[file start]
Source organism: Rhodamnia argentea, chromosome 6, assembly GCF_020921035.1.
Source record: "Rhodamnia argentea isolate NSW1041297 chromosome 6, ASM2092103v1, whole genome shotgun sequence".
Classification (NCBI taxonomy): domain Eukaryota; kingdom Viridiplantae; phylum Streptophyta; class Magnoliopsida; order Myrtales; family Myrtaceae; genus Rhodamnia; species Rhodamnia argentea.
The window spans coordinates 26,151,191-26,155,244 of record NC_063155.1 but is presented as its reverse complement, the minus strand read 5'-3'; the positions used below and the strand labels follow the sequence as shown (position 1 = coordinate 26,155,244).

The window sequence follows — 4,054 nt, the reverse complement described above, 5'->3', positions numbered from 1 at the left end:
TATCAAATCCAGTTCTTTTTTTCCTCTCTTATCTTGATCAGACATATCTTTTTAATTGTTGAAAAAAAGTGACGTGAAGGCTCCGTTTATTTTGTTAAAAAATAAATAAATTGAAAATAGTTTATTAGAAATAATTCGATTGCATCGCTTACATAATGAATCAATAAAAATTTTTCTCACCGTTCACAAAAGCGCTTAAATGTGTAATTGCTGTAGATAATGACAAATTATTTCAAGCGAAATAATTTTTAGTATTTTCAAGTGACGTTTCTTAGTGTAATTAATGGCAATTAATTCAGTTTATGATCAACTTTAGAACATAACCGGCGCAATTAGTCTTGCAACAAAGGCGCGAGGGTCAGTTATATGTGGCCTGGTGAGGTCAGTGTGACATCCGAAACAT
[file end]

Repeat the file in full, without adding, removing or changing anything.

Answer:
Source organism: Rhodamnia argentea, chromosome 6, assembly GCF_020921035.1.
Source record: "Rhodamnia argentea isolate NSW1041297 chromosome 6, ASM2092103v1, whole genome shotgun sequence".
Classification (NCBI taxonomy): domain Eukaryota; kingdom Viridiplantae; phylum Streptophyta; class Magnoliopsida; order Myrtales; family Myrtaceae; genus Rhodamnia; species Rhodamnia argentea.
The window spans coordinates 26,151,191-26,155,244 of record NC_063155.1 but is presented as its reverse complement, the minus strand read 5'-3'; the positions used below and the strand labels follow the sequence as shown (position 1 = coordinate 26,155,244).

The window sequence follows — 4,054 nt, the reverse complement described above, 5'->3', positions numbered from 1 at the left end:
TATCAAATCCAGTTCTTTTTTTCCTCTCTTATCTTGATCAGACATATCTTTTTAATTGTTGAAAAAAAGTGACGTGAAGGCTCCGTTTATTTTGTTAAAAAATAAATAAATTGAAAATAGTTTATTAGAAATAATTCGATTGCATCGCTTACATAATGAATCAATAAAAATTTTTCTCACCGTTCACAAAAGCGCTTAAATGTGTAATTGCTGTAGATAATGACAAATTATTTCAAGCGAAATAATTTTTAGTATTTTCAAGTGACGTTTCTTAGTGTAATTAATGGCAATTAATTCAGTTTATGATCAACTTTAGAACATAACCGGCGCAATTAGTCTTGCAACAAAGGCGCGAGGGTCAGTTATATGTGGCCTGGTGAGGTCAGTGTGACATCCGAAACAT